Which Signs and Symptoms Warrant Involvement of Medical Staff? The Definition and Identification of Status-change Events in the Nursing Home

Jiska Cohen-Mansfield, Steven Lipson, Debra Horton

Research output: Contribution to journalArticlepeer-review

Abstract

In this article, the authors clarify the concept of status-change events (a significant clinical change that calls for medical follow-up by a physician) by providing preliminary descriptions of these events, and attempting to differentiate them from incidents that did not qualify as status-change events. Participants were residents from a large, nonprofit nursing home. Data were collected about the source of information, the nature of the incident, whether it qualified as a status-change event, and the reason (if any) for disqualification. The most common incidents involved in status-change events were troubled breathing, aspiration, fracture, and hypotension. The most common incidents that did not qualify as status-change events were continuing pneumonia, bruises, lacerations, disorientation, and blood pressure abnormalities. A wide range of physical ailments characterized both status-change events and incidents that did not qualify as status-change events. The main reason an incident did not qualify was because it did not warrant contacting the physician. The nature of the incident is insufficient in itself to determine whether the incident qualifies as a status-change event. The process for identifying and analyzing status-change events in the nursing home requires several steps and much persistence.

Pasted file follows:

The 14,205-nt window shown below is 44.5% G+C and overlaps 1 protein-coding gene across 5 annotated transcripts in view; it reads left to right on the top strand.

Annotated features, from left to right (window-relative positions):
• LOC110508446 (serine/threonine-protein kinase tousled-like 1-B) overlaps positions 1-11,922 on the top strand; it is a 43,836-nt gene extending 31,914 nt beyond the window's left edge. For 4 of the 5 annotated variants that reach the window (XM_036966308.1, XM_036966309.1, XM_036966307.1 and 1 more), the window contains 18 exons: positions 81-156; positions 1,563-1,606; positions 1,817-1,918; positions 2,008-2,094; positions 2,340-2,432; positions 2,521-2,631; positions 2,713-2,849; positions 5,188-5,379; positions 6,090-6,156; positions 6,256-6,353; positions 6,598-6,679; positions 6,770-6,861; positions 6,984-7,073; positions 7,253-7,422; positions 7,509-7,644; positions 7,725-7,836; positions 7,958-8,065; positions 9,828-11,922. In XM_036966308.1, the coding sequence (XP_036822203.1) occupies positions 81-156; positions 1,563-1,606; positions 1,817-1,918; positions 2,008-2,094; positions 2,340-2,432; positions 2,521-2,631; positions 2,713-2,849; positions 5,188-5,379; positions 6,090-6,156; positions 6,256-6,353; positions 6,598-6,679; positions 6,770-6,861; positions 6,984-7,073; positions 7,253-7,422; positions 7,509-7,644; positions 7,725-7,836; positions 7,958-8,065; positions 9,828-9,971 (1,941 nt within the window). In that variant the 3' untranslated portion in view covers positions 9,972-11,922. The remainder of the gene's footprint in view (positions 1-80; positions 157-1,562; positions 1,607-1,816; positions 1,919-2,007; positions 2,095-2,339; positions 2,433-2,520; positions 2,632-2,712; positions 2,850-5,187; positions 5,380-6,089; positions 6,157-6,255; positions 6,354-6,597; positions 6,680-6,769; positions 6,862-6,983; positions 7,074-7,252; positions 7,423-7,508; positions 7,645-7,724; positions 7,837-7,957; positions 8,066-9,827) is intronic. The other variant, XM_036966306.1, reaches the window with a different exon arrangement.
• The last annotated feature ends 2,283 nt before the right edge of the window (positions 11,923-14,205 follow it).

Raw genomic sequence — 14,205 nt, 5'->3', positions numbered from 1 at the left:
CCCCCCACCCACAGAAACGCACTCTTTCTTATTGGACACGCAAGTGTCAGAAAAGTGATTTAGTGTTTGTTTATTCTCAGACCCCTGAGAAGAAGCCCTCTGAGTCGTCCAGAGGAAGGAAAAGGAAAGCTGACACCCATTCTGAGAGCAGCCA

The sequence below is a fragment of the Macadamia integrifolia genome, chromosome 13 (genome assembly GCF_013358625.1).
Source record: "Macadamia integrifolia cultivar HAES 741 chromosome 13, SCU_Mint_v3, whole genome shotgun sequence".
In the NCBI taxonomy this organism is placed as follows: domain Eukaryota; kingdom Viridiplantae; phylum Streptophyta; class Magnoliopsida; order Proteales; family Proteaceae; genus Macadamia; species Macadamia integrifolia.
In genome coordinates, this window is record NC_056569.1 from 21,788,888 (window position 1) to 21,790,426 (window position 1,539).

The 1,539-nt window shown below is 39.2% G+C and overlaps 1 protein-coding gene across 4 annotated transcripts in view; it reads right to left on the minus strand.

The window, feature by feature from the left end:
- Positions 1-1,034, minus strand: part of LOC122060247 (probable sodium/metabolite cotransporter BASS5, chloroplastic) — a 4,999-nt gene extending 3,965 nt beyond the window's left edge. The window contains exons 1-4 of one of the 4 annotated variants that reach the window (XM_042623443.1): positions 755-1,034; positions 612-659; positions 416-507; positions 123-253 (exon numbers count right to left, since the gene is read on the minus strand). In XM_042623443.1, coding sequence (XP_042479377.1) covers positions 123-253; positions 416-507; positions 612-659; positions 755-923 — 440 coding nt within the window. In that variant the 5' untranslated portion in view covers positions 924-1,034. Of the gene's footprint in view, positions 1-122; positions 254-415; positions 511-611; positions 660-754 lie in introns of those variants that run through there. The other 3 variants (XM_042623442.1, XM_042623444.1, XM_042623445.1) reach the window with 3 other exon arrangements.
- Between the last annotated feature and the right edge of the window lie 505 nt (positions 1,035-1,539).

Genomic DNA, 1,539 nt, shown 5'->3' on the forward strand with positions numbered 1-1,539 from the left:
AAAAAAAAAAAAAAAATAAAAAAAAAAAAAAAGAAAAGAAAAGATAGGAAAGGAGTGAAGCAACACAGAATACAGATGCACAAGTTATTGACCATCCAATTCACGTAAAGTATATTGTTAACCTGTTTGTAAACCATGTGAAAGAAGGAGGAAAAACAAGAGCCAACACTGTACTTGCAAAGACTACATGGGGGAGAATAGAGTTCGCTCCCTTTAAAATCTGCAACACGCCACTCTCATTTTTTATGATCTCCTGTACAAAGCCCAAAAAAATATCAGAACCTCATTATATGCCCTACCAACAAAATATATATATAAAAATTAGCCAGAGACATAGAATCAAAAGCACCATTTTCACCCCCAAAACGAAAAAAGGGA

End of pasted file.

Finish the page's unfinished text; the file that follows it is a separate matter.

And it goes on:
Original languageEnglish
Pages (from-to)115-120
Number of pages6
JournalBehavioral Medicine
Volume29
Issue number3
DOIs
StatePublished - 2003
Externally publishedYes

Keywords

  • Acute illness
  • Cognitive impairment
  • Dementia
  • Medical decision making

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